“Someone can sound like the most punk-by-numbers band, but I wouldn’t call them punk if they’re talking absolute bullshit.”
— Chardine Taylor-Stone
Naturally, Big Joanie lead by example. Stephanie has written extensively on topics such as race and gender in punk, alongside other genres such as indie and jazz, while Chardine was the vice chair of the Musician’s Union Equality, Diversity and Inclusion Committee and is currently working on a book about Black feminism. Meanwhile, Estella is part of the collective that organises Decolonise Fest, alongside Stephanie, and also works on programmes like Girls Rock London and First Timers Fest, where Big Joanie made their original live debut.
“It seemed a no-brainer to be part of those communities, where you’re paying it forward in a sense and enabling other people to have access to those opportunities,” Estella says. It’s particularly vital in a time where the arts are considered unimportant, and careers in the creative industries are treated by the government as a glorified hobby. “It wasn’t even necessarily a conscious decision [to be a part of it],” she continues. “Somebody has to do it, otherwise how are the next young people going to know how to start bands or where to try a new instrument?”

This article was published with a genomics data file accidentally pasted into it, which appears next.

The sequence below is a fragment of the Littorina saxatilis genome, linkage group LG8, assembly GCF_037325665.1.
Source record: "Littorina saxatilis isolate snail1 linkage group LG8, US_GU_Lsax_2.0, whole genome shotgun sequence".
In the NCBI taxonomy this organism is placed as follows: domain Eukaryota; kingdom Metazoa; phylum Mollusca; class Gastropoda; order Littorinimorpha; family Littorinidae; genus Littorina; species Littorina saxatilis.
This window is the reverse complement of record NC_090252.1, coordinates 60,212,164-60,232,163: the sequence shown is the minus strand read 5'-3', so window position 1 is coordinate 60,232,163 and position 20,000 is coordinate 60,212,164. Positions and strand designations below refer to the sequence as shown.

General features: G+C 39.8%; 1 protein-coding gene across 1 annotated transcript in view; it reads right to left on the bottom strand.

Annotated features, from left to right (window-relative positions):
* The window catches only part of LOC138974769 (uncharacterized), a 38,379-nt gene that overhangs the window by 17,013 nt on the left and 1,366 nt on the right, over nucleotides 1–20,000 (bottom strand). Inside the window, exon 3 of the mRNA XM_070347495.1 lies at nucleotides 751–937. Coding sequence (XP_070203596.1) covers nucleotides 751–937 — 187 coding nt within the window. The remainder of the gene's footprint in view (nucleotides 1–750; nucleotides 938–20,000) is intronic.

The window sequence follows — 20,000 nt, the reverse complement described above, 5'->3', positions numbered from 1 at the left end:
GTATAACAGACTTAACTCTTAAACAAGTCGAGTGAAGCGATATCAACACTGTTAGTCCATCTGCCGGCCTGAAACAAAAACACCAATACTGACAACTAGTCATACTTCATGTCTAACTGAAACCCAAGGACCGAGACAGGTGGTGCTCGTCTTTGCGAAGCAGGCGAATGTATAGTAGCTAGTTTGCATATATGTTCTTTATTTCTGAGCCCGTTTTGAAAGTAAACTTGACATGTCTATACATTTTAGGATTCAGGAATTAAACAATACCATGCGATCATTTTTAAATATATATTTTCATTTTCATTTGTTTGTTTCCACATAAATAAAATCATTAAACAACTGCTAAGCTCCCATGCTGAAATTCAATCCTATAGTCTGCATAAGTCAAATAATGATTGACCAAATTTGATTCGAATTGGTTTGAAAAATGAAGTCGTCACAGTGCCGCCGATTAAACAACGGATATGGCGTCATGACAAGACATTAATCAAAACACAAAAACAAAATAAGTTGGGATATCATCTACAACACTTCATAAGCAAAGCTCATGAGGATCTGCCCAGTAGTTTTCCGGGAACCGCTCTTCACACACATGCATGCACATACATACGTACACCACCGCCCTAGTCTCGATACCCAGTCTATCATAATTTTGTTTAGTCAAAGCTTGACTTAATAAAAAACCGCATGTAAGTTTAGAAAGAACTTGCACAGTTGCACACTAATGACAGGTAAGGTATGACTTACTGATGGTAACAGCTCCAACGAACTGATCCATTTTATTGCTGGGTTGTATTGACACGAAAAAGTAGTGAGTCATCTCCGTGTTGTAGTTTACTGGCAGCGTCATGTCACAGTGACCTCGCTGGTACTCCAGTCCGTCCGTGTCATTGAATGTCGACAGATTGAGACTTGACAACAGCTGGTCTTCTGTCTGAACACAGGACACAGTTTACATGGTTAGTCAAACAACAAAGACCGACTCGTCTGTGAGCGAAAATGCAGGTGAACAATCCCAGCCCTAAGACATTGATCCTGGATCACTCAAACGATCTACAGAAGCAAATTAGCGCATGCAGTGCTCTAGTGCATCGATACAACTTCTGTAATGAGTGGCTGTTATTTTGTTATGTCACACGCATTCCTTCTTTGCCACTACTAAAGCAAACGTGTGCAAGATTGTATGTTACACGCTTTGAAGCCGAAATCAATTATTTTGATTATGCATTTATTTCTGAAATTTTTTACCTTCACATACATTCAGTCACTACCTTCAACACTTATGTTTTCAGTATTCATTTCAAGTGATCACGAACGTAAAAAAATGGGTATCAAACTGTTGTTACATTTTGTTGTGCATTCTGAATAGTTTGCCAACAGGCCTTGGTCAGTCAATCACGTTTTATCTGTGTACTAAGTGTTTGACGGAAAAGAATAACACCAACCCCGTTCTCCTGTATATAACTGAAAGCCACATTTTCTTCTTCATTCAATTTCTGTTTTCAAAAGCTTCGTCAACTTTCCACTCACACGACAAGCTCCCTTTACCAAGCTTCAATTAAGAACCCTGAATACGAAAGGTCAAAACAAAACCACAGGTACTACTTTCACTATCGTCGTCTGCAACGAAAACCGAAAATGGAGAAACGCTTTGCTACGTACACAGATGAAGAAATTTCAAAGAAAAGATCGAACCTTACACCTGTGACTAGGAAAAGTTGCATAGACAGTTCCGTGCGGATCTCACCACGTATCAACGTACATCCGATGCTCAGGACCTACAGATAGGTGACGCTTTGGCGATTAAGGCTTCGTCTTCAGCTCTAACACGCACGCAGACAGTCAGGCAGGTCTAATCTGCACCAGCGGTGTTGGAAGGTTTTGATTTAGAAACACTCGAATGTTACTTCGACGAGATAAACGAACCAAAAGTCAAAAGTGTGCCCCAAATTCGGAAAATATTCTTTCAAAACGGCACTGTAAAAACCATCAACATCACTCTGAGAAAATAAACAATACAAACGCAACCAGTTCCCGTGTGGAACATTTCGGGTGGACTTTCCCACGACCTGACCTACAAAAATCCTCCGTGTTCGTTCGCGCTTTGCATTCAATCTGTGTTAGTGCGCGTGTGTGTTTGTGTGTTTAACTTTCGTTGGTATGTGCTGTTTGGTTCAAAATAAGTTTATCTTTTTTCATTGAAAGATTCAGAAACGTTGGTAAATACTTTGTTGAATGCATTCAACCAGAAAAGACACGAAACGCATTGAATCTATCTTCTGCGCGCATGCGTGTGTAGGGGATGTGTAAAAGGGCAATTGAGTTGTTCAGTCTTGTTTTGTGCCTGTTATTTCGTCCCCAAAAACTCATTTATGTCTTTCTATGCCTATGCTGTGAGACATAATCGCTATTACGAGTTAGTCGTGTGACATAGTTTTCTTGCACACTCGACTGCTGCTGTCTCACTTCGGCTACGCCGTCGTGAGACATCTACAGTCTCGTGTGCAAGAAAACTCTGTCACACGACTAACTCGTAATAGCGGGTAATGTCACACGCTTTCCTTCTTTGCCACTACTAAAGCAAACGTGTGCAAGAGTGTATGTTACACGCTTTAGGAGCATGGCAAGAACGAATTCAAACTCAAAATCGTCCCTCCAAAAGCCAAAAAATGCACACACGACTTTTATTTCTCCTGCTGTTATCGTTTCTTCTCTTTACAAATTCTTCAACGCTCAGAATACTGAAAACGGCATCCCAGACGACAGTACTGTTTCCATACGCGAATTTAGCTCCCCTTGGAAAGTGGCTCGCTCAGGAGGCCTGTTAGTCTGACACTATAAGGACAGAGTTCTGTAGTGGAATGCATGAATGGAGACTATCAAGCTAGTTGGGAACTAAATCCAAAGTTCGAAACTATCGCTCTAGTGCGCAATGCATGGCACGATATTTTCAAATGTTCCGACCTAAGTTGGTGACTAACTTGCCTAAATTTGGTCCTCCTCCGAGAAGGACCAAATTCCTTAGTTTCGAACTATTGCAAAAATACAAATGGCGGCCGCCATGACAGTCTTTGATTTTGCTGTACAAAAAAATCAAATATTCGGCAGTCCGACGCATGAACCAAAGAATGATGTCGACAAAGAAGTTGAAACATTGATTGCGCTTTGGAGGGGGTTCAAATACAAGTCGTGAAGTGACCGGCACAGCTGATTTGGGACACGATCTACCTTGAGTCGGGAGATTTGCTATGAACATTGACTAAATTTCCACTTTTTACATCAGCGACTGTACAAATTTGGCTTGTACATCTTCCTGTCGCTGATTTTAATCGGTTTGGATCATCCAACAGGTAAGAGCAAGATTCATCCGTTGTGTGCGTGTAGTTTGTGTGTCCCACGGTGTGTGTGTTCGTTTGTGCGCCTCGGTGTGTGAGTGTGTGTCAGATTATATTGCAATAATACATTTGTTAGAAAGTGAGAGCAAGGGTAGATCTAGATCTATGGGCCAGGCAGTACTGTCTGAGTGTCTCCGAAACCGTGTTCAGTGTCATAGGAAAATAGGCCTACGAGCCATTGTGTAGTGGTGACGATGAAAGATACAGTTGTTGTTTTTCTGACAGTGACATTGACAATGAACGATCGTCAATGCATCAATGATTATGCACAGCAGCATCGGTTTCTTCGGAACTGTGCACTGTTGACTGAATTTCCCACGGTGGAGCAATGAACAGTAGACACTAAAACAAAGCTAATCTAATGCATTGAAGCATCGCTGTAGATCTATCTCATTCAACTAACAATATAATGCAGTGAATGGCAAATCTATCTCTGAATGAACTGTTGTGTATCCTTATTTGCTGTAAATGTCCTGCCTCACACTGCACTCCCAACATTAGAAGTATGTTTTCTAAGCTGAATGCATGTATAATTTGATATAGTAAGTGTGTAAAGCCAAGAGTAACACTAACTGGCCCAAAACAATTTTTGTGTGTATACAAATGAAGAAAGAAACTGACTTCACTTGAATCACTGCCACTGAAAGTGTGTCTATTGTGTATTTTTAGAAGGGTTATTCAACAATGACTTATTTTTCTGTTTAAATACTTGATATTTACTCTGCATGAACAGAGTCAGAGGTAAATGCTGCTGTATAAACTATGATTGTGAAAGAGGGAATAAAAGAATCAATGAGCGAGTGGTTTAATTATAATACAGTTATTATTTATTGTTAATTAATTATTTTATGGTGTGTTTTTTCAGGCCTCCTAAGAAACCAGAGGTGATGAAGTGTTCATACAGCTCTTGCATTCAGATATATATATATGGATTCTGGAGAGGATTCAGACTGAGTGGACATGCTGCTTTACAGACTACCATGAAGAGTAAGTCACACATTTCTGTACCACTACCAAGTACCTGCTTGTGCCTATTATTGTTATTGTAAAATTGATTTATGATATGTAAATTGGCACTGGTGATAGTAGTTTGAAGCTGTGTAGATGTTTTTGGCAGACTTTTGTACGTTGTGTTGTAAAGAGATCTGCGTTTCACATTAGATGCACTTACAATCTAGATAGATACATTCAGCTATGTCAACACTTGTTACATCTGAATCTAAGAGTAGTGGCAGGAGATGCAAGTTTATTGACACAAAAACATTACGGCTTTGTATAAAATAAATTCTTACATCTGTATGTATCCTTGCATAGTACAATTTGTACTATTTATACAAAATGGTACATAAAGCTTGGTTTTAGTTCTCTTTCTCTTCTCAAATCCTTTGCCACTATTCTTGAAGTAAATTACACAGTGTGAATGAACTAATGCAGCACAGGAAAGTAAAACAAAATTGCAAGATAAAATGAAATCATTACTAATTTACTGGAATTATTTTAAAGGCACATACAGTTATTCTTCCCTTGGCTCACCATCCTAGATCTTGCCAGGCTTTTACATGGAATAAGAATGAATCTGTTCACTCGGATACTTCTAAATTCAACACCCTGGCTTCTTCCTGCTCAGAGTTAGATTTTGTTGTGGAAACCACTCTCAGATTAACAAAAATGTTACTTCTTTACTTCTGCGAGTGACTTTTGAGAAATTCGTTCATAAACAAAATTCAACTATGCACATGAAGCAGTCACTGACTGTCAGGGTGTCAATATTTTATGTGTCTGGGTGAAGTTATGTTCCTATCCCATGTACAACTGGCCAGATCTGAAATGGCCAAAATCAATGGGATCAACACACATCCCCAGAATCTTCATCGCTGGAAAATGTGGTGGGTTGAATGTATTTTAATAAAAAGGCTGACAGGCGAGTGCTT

Plenty of artists are happy to talk. When it comes to tackling the scene’s problems, it’s a natural first step. Few of them, however, go quite as far as Big Joanie in taking action against the injustices they speak of. And when there’s no action to back it up, it’s easy for well-meaning words to feel hollow.
“There’s a lot of stuff going on at the moment with men in bands talking about mental health and feminism, which is really good,” says Chardine, “but I’m also just a bit like, you could have just listened to women in the first place. Why does another bloke need to tell you to treat women well, or to give women space, for you to start thinking about it? Then when you start pressing [for change], it’s like, ‘You’re saying this, but are you actually putting it into practice?’ A lot of them aren’t.”
Big Joanie, however, aren’t just talking the talk. They’re a band who embody this ethos of progressive change in everything they do and they’re here to carry punk forwards.
‘Back Home’ is out now via Daydream Library Series.